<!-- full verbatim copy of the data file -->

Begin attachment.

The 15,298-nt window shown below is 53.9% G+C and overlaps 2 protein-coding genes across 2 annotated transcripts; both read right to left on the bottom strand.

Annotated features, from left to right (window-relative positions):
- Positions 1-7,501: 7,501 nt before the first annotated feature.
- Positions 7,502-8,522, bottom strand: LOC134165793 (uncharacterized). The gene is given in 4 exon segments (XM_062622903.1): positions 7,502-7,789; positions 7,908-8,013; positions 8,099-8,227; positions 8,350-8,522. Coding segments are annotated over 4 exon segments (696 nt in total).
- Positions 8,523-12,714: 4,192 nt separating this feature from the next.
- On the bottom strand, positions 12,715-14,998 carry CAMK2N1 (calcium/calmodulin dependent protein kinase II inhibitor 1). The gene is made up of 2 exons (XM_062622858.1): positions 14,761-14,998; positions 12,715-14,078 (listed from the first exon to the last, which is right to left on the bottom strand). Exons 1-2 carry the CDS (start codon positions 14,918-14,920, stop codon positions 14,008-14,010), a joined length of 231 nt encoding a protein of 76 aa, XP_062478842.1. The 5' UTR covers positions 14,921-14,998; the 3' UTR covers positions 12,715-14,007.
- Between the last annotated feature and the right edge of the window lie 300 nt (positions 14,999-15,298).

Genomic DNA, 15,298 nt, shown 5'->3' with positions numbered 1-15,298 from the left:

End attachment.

The 15,298-nt window shown below is 53.9% G+C and overlaps 2 protein-coding genes across 2 annotated transcripts; both read right to left on the bottom strand.

Annotated features, from left to right (window-relative positions):
- Positions 1-7,501: 7,501 nt before the first annotated feature.
- Positions 7,502-8,522, bottom strand: LOC134165793 (uncharacterized). The gene is given in 4 exon segments (XM_062622903.1): positions 7,502-7,789; positions 7,908-8,013; positions 8,099-8,227; positions 8,350-8,522. Coding segments are annotated over 4 exon segments (696 nt in total).
- Positions 8,523-12,714: 4,192 nt separating this feature from the next.
- On the bottom strand, positions 12,715-14,998 carry CAMK2N1 (calcium/calmodulin dependent protein kinase II inhibitor 1). The gene is made up of 2 exons (XM_062622858.1): positions 14,761-14,998; positions 12,715-14,078 (listed from the first exon to the last, which is right to left on the bottom strand). Exons 1-2 carry the CDS (start codon positions 14,918-14,920, stop codon positions 14,008-14,010), a joined length of 231 nt encoding a protein of 76 aa, XP_062478842.1. The 5' UTR covers positions 14,921-14,998; the 3' UTR covers positions 12,715-14,007.
- Between the last annotated feature and the right edge of the window lie 300 nt (positions 14,999-15,298).

Genomic DNA, 15,298 nt, shown 5'->3' with positions numbered 1-15,298 from the left: